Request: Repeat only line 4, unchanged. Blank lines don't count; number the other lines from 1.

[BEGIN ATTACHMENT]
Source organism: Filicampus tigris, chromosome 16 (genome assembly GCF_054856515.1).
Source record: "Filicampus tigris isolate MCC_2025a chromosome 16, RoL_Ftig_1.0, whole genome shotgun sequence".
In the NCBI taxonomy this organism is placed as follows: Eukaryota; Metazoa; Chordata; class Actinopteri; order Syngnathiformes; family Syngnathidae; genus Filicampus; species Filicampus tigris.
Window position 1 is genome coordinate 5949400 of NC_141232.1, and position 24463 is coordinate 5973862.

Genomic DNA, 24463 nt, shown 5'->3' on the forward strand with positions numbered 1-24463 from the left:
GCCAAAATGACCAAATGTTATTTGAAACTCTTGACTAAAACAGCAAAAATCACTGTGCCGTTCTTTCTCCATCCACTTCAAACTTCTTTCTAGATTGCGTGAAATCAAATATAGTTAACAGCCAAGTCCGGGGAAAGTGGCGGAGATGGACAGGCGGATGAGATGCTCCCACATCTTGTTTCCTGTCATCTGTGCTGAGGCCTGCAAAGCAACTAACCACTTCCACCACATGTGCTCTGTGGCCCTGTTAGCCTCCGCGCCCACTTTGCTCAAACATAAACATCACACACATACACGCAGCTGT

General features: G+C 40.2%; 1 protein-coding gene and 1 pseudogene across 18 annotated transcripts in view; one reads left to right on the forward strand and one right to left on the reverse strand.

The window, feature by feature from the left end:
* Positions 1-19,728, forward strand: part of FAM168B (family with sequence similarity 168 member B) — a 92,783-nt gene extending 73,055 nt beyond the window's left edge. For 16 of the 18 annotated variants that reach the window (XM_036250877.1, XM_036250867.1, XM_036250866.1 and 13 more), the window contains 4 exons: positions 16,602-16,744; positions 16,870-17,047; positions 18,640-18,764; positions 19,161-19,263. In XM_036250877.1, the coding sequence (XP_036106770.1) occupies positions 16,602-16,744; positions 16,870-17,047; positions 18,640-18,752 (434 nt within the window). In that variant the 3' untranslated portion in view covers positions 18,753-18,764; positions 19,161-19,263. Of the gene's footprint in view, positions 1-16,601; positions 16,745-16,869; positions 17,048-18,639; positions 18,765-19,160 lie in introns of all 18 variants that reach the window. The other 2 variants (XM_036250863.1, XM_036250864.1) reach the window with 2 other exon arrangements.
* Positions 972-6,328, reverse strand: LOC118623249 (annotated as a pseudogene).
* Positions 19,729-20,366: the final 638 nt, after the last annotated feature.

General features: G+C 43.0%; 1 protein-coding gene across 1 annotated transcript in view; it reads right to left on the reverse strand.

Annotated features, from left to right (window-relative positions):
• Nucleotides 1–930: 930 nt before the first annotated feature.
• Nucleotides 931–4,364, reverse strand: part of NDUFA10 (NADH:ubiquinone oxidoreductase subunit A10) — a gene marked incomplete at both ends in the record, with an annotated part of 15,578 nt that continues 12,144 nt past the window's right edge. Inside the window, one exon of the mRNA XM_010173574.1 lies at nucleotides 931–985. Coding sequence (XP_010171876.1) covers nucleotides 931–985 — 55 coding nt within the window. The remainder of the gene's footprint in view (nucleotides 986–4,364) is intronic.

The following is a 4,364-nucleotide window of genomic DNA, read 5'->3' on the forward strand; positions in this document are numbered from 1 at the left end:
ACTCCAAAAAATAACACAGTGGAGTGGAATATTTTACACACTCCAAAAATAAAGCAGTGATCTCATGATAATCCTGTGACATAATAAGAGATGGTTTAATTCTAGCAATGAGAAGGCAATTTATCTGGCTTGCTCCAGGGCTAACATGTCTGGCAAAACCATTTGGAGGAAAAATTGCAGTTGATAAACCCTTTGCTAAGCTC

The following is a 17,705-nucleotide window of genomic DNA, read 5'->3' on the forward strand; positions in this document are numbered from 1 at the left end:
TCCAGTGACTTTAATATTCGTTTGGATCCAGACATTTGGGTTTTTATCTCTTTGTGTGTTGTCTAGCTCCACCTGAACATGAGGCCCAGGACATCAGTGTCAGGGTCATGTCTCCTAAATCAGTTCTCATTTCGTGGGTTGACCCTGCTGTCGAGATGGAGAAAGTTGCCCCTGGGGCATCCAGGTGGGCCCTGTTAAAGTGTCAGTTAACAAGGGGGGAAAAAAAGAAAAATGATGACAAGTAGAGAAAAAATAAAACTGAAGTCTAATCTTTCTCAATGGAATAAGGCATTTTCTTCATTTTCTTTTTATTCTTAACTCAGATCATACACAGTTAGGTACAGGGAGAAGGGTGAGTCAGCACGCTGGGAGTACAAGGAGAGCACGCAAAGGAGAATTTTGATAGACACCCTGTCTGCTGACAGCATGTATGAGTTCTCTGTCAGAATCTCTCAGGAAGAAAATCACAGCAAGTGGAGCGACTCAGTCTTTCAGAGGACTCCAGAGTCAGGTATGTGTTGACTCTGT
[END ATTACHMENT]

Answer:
Window position 1 is genome coordinate 5949400 of NC_141232.1, and position 24463 is coordinate 5973862.